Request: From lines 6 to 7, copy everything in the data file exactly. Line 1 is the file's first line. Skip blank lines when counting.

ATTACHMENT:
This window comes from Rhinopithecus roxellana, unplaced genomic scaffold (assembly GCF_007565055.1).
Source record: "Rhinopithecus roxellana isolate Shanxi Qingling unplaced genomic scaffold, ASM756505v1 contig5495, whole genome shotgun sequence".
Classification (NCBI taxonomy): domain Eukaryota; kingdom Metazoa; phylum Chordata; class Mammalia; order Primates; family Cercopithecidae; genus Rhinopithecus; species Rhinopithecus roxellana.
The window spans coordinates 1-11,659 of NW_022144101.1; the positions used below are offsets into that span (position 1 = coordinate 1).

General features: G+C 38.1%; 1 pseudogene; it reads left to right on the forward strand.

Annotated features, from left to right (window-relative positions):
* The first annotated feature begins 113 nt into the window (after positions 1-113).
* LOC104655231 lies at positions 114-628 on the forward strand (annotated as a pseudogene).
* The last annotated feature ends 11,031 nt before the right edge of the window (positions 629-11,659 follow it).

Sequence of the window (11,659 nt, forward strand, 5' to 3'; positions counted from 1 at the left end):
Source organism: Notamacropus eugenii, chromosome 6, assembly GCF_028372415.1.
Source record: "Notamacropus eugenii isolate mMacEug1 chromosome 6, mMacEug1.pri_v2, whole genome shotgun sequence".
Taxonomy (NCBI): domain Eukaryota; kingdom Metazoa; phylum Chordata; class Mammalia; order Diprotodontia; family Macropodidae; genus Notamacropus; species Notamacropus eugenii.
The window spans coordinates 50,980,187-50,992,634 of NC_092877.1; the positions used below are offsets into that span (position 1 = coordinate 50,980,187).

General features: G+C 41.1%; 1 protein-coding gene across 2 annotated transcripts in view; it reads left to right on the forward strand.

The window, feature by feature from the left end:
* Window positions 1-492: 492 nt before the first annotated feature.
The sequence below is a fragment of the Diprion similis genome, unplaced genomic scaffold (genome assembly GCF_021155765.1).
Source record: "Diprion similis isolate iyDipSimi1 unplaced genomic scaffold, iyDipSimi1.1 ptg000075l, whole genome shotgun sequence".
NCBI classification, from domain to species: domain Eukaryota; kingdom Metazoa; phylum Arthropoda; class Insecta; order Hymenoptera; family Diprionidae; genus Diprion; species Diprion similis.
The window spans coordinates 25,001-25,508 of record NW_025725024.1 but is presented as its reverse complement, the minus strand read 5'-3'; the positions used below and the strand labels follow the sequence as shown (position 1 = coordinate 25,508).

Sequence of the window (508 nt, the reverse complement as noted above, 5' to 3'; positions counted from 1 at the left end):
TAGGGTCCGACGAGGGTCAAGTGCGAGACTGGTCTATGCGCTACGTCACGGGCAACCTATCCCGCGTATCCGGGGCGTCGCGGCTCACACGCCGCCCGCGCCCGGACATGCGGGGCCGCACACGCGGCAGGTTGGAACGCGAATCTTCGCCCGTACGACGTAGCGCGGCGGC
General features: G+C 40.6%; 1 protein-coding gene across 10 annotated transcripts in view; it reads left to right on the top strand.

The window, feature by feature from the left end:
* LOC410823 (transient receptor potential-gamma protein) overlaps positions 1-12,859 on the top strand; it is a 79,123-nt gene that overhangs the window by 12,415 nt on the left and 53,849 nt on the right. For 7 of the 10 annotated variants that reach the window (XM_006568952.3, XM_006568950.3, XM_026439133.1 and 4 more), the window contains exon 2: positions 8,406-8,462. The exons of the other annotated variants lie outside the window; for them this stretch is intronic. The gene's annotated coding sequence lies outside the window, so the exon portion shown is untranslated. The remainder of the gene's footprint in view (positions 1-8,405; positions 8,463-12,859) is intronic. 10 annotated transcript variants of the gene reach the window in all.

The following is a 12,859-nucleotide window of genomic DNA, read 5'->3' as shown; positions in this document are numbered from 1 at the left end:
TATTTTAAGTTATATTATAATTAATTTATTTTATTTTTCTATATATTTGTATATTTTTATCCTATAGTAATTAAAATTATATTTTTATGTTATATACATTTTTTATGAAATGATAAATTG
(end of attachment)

Annotated features, from left to right (window-relative positions):
* The first annotated feature begins 113 nt into the window (after positions 1-113).